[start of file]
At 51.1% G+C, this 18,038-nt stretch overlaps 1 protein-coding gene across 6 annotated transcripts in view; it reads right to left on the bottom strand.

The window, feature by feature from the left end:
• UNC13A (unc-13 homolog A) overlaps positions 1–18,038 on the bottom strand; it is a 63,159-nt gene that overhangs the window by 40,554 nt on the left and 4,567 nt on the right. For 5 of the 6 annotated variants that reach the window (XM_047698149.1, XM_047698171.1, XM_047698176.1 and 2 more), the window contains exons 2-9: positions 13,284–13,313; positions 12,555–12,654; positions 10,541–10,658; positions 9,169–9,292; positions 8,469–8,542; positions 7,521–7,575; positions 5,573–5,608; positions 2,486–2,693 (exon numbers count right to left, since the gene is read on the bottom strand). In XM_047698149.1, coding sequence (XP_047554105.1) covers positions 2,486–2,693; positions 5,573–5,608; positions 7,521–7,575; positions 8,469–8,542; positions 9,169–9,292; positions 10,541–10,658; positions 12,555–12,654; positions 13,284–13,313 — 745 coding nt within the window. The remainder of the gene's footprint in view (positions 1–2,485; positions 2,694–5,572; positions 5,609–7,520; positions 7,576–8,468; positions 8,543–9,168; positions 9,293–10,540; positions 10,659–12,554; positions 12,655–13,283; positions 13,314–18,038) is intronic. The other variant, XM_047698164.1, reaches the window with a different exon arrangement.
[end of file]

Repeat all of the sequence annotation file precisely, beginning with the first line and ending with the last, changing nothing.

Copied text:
At 51.1% G+C, this 18,038-nt stretch overlaps 1 protein-coding gene across 6 annotated transcripts in view; it reads right to left on the bottom strand.

The window, feature by feature from the left end:
• UNC13A (unc-13 homolog A) overlaps positions 1–18,038 on the bottom strand; it is a 63,159-nt gene that overhangs the window by 40,554 nt on the left and 4,567 nt on the right. For 5 of the 6 annotated variants that reach the window (XM_047698149.1, XM_047698171.1, XM_047698176.1 and 2 more), the window contains exons 2-9: positions 13,284–13,313; positions 12,555–12,654; positions 10,541–10,658; positions 9,169–9,292; positions 8,469–8,542; positions 7,521–7,575; positions 5,573–5,608; positions 2,486–2,693 (exon numbers count right to left, since the gene is read on the bottom strand). In XM_047698149.1, coding sequence (XP_047554105.1) covers positions 2,486–2,693; positions 5,573–5,608; positions 7,521–7,575; positions 8,469–8,542; positions 9,169–9,292; positions 10,541–10,658; positions 12,555–12,654; positions 13,284–13,313 — 745 coding nt within the window. The remainder of the gene's footprint in view (positions 1–2,485; positions 2,694–5,572; positions 5,609–7,520; positions 7,576–8,468; positions 8,543–9,168; positions 9,293–10,540; positions 10,659–12,554; positions 12,655–13,283; positions 13,314–18,038) is intronic. The other variant, XM_047698164.1, reaches the window with a different exon arrangement.